Regular readers will know that I’ve recently acquired a pair of film cameras. Unlike digital cameras (where the types of images created by modern cameras can be changed in Photoshop, or in camera by adjusting various parameters like saturation and colour, or even by adding built in effects which many entry level DSLR’s have these days), with film cameras, the only way to change the effect is to change the type of film you insert into the camera. And if you want something that looks truly different and especially vintage, then Lomography’s expandable range of redscale film might be perfect for you.
The make up of regular film has various layers. One of the top layers on the film will be sensitive only to the blue spectrum of light. Blue light is weak and therefore needs a lot of exposure to be able to have enough of it recorded. Hence why it sits on top of the film and gets exposed first. Red light – on the other hand – is very strong and so film doesn’t need as much exposure for it to be recorded accurately. So the layer of film sensitive to red is situated last. If one flips the film upside down, because the red layer has so much more exposure and the blue layer has so much less than normal, images come out with a very red colour cast. This allows for some very creative and different images. But the problem with this is that having all your photos looking red can become a bit tiresome.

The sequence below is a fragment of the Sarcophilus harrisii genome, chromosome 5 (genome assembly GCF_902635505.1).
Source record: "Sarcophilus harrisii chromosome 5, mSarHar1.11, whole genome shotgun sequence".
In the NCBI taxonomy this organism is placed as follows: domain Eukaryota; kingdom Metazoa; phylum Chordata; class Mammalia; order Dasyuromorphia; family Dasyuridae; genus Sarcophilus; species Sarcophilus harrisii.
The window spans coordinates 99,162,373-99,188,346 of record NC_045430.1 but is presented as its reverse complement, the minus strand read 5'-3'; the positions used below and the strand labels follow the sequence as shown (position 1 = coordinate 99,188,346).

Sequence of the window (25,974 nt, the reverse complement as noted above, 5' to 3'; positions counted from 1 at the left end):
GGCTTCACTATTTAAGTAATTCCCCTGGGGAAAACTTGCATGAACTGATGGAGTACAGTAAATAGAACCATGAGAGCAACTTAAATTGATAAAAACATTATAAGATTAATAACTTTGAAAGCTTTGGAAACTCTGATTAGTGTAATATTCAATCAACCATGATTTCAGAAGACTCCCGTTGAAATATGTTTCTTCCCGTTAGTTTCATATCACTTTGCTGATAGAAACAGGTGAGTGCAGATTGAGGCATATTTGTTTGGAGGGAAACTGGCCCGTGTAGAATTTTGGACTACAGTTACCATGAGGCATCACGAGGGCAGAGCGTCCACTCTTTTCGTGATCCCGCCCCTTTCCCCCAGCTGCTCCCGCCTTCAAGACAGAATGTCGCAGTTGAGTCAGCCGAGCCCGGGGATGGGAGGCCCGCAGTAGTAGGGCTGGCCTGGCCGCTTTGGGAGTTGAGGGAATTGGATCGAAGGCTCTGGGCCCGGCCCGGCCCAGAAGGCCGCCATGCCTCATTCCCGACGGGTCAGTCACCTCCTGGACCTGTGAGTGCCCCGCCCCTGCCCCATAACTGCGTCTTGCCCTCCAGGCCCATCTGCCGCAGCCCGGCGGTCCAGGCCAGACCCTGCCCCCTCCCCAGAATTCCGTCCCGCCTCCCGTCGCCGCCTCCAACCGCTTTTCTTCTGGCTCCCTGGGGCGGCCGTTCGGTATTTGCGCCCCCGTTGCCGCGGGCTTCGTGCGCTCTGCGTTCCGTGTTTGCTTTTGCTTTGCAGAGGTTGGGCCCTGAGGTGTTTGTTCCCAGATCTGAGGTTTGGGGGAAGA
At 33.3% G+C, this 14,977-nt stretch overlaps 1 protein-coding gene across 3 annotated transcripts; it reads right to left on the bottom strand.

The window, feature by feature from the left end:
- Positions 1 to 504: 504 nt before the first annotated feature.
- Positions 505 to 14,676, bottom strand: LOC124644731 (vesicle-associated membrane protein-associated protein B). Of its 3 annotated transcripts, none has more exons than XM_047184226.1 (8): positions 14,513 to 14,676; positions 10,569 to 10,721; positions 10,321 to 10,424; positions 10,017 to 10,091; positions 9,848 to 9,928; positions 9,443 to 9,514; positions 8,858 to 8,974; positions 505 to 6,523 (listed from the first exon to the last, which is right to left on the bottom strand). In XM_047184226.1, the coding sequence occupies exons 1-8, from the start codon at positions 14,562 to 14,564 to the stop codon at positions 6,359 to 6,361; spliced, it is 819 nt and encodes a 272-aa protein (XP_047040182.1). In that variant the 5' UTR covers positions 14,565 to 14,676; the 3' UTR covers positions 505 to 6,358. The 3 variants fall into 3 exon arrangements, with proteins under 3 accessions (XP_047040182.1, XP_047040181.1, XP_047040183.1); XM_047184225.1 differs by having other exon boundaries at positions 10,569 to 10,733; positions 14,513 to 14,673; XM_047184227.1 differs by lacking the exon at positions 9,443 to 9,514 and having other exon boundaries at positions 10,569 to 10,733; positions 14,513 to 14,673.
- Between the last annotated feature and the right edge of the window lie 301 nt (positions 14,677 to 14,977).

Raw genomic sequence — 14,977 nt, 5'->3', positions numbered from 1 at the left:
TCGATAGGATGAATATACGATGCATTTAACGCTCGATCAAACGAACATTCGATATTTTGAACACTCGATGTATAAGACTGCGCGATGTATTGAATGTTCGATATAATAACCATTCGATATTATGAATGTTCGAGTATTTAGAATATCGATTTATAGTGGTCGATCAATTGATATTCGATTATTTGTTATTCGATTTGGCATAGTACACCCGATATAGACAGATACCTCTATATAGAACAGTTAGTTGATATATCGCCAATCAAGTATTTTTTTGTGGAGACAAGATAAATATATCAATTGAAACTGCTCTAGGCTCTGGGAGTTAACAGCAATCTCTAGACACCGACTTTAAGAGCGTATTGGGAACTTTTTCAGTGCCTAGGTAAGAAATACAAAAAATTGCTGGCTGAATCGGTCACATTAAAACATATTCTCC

Lomography have a solution to that: expandable range redscale film. This film has a sensitivity rating of 50-200 ISO, which means it doesn’t matter what sensitivity you’ve set your camera’s light meter to. As long as you’ve set it to between those sensitivities, you will get a correctly exposed picture. The effect this has on your images is that the colour and intensity of red will vary, depending on how much light the film has been exposed to. The higher you’ve rated the ISO of the film, the deeper and more saturated the reds will be. At 200 ISO, it will be almost like regular redscale film. 150 ISO will have some orange tint, 100 ISO will have a yellow tint and – at 50 ISO – the reds will be so weak that the images will take on a more golden tint. The beauty of this film though is that it can be pushed even further than that. The ISO rating can be pushed as low as 20 ISO. At those ISO’s, the film has a blueish-grey hue to it. It can also be pushed as high as 300 ISO. At that rating, it becomes a deep, dark red. It has a beautiful vintage look to it, regardless of what colour your images have come out as. It is a perfect film for beginners who aren’t confident in their skills with film cameras because it is almost impossible to mess up the exposure and it is one of the most versatile types of film; in that you can control the colour of the film without any filters, just by adjusting the camera’s light meter. It is quite cheap at roughly R150 for a box of 3 rolls and is available in both 35mm and 120 medium format. Even better than that is that it can be processed at regular one hour labs, so there is no need to hand develop. It is easy, cheap and cool film.